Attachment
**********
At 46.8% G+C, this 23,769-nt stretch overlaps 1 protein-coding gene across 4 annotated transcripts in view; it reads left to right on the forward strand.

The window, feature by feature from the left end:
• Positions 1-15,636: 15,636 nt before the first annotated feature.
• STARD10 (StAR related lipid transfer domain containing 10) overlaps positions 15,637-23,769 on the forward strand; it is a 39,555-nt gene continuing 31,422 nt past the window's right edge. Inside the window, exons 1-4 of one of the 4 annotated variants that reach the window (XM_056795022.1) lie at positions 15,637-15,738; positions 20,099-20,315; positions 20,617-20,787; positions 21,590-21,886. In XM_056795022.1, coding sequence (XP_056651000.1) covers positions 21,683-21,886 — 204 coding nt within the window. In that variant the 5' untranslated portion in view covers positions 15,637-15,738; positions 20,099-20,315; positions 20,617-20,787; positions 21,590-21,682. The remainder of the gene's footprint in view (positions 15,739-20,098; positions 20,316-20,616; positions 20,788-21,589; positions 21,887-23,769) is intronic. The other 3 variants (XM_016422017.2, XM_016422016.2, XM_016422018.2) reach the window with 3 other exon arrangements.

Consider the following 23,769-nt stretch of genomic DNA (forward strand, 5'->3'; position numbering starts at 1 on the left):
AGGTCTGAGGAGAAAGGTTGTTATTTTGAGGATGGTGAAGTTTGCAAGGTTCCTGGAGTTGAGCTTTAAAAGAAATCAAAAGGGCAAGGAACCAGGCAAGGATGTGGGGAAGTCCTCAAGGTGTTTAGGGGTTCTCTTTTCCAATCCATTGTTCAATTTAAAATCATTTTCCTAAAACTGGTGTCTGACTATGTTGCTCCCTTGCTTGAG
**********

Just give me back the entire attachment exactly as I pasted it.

At 46.8% G+C, this 23,769-nt stretch overlaps 1 protein-coding gene across 4 annotated transcripts in view; it reads left to right on the forward strand.

The window, feature by feature from the left end:
• Positions 1-15,636: 15,636 nt before the first annotated feature.
• STARD10 (StAR related lipid transfer domain containing 10) overlaps positions 15,637-23,769 on the forward strand; it is a 39,555-nt gene continuing 31,422 nt past the window's right edge. Inside the window, exons 1-4 of one of the 4 annotated variants that reach the window (XM_056795022.1) lie at positions 15,637-15,738; positions 20,099-20,315; positions 20,617-20,787; positions 21,590-21,886. In XM_056795022.1, coding sequence (XP_056651000.1) covers positions 21,683-21,886 — 204 coding nt within the window. In that variant the 5' untranslated portion in view covers positions 15,637-15,738; positions 20,099-20,315; positions 20,617-20,787; positions 21,590-21,682. The remainder of the gene's footprint in view (positions 15,739-20,098; positions 20,316-20,616; positions 20,788-21,589; positions 21,887-23,769) is intronic. The other 3 variants (XM_016422017.2, XM_016422016.2, XM_016422018.2) reach the window with 3 other exon arrangements.

Consider the following 23,769-nt stretch of genomic DNA (forward strand, 5'->3'; position numbering starts at 1 on the left):
AGGTCTGAGGAGAAAGGTTGTTATTTTGAGGATGGTGAAGTTTGCAAGGTTCCTGGAGTTGAGCTTTAAAAGAAATCAAAAGGGCAAGGAACCAGGCAAGGATGTGGGGAAGTCCTCAAGGTGTTTAGGGGTTCTCTTTTCCAATCCATTGTTCAATTTAAAATCATTTTCCTAAAACTGGTGTCTGACTATGTTGCTCCCTTGCTTGAG